Nor had he only a good opinion of the church of England himself, but also advised his friends in Holland, who were of his party, and, which was no small thing, who joined with him in partaking of the same danger and losses, to take holy orders from our bishops; whom it is certain he did not believe, nor would have others believe, to be schismatical, or heretical, upon that account. He addressed his brother in these words: “I would persuade them (that is, the remonstrants) to appoint some amongst them in a more eminent station, such as bishops; and that they receive the laying on of hands from the Irish archbishop who is there, and that when they are so ordained, they afterwards ordain other pastors;” and this in the beginning of the year MDCXLV, which was fatal to him, and unfortunate to learning itself. The bishop he here speaks of is, if I be not mistaken, John Bramhall, who was at that time bishop of Londonderry in Ireland, and, at the restoration of king Charles II. archbishop of Armagh, and next to the most learned Usher, primate of Ireland, and who afterwards in 296that country published a vindication of our church against Miletorius. See also what is said to the same person, April 8, in the year MDCXLV, concerning the public worship of God amongst us: “The English liturgy was always accounted the best by all learned men.”

It seems very probable that this man, who calls the reformation of the church of England a most holy work; who believed that the holy orders given and received from the bishops of that church, and the rites appointed about holy things, and the prescribed form of worshipping the Supreme Deity, exceeded all other churches in the Christian world; world have joined himself to that church, as well in outward worship, as in the judgment of his mind; and so have become now really, what he before was in wish, a member of the Catholic church. But he was never able to effect the thing, because death immediately after overtook him; for in the same year he went from France to Stockholm to resign his ambassadorship, and returning from thence home, and having suffered shipwreck, he departed this life at Rostock, on the 28th of August; a man never enough to be lamented, because study and learning decayed with him; and never enough to be praised, upon the account of what he began and finished in all parts of learning. He was a great lover of peace, if truth was not injured, (always having regard to times and differences), and of the ancient church-government, (freed from abuses), as it was settled from the beginning in England, and as it was from the very apostles’ time, if we may believe ecclesiastical annals. He always studied and consulted the peace of empires and churches, both in his discourses, and by his example, and in his writings. May he be rewarded with God and our common Lord! and may the memory of him be ever grateful to posterity Farewell.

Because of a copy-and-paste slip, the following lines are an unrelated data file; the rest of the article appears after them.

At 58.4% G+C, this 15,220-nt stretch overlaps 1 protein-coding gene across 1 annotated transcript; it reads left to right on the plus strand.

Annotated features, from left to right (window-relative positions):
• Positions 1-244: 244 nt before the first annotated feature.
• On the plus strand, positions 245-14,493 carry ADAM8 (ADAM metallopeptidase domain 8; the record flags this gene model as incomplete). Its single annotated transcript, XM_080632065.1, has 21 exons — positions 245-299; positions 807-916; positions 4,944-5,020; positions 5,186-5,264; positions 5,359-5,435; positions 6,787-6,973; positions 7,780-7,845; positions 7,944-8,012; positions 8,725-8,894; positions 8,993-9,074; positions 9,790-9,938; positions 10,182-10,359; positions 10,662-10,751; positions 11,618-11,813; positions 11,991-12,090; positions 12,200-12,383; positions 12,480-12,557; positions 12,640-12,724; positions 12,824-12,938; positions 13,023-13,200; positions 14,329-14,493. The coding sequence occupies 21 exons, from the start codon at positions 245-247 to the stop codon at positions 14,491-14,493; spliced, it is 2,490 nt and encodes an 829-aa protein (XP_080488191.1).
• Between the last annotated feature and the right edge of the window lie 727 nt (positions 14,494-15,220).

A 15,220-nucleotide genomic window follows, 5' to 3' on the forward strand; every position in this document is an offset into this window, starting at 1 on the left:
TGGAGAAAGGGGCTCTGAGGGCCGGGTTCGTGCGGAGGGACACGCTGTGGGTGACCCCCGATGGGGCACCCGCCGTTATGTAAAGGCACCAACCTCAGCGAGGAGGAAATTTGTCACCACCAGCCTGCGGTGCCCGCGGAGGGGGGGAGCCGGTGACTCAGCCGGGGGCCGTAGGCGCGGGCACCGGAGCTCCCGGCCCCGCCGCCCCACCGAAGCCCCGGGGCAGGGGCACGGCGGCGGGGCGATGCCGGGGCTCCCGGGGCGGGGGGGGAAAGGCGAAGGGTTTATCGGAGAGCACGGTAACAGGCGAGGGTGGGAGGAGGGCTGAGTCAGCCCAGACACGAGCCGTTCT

Florence, XII. of the Kalends of May,.